What these big fish hope to sell to their smaller followers is a point of contact – a ticket to the pond if you will. Opportunity to swim next to them.
“They’re trying to prove that just as you can become a member of someone’s fan club in the analog world, now you’re just doing it digitally as part of someone’s NFT sale or metaworld. You can have a certain amount of insider access “, Paul R. La Monica of CNN Business
Maybe that’s why someone paid $ 450,000 earlier this year to become Snoop Dogg’s “neighbor” in the metaworld, or that’s why Paris Hilton has consistently promoted NFT and cryptocurrency projects. (Even if some attempts aren’t convincing, such as the wide-ranging chat between Hilton and Tonight Show host Jimmy Fallon, in which the couple discussed their NFT yacht clubs Bored Ape.
Dolly Parton used the same element of communication when giving NFT at this year’s SXSW conference, even as people questioned the 76-year-old’s cozy country atmosphere and the financially risky hypertechnic concept mostly adopted by young people with native technology literacy.
Behrooz says the key to any good partnership – one that doesn’t feel compelled or inorganic – is to really explore the celebrity or influential person who will be involved in the project. Who is their audience, for example, or what values do they have? It has to be someone real who has a close relationship with the fans, he notes.
This is especially important in the world of NFT, he says, where people can easily fall victim to fraud or mismanagement.
“People are starting to become aware of the situations in this space where they are being used,” he says. “So you have to look at man-made communities.”
Not surprisingly, the most active in these digital spaces may have never listened to a Snoop Dogg or Madonna tape. They probably don’t even remember than the famous Paris Hilton.
“It’s clearly more common among young people with more numbers, because for this generation, money has always been more conceptual,” says La Monica.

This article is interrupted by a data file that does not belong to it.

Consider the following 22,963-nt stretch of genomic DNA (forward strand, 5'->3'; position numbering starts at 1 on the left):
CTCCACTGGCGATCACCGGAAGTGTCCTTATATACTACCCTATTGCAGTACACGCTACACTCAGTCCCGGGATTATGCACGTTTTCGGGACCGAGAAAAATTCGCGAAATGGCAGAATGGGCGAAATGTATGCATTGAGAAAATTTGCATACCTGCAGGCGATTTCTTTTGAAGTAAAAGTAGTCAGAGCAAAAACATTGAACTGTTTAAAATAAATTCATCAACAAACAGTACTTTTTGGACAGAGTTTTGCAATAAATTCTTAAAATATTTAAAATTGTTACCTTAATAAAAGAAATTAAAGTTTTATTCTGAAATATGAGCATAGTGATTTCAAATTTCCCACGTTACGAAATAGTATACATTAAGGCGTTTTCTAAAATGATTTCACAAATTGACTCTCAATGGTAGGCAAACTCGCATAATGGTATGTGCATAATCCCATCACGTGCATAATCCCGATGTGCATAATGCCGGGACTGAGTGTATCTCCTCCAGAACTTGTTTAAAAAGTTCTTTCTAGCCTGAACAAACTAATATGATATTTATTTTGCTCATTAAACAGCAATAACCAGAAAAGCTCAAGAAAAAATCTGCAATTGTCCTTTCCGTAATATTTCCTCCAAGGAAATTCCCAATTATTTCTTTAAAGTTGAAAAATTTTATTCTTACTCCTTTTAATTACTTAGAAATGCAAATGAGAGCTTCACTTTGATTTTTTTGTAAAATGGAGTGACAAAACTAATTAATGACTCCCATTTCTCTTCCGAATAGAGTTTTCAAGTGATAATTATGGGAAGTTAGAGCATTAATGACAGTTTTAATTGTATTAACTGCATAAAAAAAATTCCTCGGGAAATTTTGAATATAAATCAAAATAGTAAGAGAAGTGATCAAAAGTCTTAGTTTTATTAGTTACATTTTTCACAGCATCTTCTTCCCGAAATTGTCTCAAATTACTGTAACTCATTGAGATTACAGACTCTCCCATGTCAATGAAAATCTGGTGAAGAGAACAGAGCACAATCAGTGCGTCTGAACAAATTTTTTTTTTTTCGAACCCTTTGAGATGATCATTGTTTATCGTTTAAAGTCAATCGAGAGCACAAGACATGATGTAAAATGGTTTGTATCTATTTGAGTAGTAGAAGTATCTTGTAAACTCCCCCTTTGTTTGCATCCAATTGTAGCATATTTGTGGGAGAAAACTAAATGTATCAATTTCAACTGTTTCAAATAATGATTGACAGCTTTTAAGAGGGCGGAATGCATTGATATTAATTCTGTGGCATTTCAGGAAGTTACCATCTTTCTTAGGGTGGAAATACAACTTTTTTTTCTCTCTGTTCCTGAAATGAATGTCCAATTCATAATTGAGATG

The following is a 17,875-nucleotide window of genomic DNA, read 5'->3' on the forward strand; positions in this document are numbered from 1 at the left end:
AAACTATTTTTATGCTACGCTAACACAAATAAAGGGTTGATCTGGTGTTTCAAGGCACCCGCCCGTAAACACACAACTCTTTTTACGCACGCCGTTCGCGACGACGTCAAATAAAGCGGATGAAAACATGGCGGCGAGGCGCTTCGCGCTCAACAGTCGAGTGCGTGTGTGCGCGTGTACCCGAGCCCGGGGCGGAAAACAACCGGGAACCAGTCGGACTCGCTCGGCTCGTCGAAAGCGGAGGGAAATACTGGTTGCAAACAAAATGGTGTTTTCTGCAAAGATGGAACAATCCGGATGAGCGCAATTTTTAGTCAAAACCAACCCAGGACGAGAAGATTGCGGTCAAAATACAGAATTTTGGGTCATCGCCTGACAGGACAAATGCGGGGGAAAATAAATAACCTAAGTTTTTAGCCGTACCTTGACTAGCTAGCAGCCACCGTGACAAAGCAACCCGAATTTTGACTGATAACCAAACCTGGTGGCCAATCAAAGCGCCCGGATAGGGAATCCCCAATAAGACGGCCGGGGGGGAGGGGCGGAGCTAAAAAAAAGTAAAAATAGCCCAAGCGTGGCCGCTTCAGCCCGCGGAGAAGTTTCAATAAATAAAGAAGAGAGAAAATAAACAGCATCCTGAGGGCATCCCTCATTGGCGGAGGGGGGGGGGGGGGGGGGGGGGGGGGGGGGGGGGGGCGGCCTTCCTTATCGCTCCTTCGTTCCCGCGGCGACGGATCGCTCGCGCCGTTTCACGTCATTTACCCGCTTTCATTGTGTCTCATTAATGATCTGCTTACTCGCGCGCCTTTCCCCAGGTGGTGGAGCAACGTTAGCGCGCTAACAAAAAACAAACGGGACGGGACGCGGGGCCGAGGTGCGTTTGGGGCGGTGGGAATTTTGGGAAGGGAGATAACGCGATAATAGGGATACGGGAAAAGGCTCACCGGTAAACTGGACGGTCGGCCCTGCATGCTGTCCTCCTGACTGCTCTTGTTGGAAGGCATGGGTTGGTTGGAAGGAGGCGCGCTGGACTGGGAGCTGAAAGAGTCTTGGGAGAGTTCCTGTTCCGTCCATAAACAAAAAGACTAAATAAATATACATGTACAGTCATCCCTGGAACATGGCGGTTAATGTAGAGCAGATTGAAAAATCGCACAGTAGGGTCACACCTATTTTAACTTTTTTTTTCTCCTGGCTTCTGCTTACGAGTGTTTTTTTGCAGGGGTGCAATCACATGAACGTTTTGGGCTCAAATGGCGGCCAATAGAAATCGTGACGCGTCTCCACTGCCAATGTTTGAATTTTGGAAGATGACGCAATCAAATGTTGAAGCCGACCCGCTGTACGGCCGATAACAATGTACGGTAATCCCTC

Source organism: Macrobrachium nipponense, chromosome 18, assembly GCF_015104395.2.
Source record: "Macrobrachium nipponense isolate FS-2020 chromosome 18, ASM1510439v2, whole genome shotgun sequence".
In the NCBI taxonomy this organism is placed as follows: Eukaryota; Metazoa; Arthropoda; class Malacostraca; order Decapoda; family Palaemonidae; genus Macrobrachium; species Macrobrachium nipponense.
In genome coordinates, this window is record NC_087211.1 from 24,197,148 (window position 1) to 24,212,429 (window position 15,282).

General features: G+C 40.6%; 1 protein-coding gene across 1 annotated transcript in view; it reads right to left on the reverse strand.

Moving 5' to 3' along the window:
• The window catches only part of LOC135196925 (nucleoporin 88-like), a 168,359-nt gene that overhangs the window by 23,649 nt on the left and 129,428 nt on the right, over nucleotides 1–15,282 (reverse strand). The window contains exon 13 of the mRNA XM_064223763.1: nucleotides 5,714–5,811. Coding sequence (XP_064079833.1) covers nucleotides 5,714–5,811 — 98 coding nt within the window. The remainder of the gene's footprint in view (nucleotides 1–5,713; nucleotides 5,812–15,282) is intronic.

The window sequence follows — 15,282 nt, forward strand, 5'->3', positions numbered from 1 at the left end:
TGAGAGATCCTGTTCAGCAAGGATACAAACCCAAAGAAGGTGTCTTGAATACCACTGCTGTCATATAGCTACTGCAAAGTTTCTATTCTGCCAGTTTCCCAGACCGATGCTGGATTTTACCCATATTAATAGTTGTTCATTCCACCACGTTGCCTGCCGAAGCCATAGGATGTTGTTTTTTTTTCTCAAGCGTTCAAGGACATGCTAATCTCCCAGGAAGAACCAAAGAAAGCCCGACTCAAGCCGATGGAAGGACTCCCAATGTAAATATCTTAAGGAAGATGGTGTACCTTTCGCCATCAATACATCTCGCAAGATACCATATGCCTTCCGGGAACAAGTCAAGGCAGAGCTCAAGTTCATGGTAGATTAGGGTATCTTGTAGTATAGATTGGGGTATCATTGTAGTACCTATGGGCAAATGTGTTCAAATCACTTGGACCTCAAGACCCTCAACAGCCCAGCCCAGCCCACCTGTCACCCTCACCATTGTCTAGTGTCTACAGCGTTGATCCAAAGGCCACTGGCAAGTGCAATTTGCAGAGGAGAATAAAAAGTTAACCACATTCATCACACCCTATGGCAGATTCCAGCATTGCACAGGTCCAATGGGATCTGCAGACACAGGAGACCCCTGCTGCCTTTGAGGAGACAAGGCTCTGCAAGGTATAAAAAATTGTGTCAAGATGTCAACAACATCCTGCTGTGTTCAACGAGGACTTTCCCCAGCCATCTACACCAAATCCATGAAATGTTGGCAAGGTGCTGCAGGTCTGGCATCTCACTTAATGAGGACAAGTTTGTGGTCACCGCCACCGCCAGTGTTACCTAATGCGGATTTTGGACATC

People who are admired by the younger generation often become famous through other media, and this tests our understanding of who exactly this celebrity is and where their influence lies. NFT may seem better off, for example, with a YouTube star or an influential TikTok figure who became famous from his basement rather than with an old guard dubbed the tabloids.
“We are not changing our approach,” Behroz said. “That’s where the market is to turn people into believers.”
In the future that the faithful of the metaworld dream of, the stars will be able to regularly hold concerts or meetings in cyberspace. People could buy special items for their avatars – virtual versions of themselves that will live in this new world. Behrooz says he was impressed with some of the ideas he saw about ways to interact with the metaworld, like custom homes and NFT, which turn into exclusive, real access to clubs or other events.
As now, celebrity-promoting digital assets are often overpriced or hosted on platforms that require exclusive access rights. Communication with fans at best often feels weak, and at worst – predatory. But as the crypto race continues, stars of all stripes will run together, hoping to bring their followers – and their money – into the future.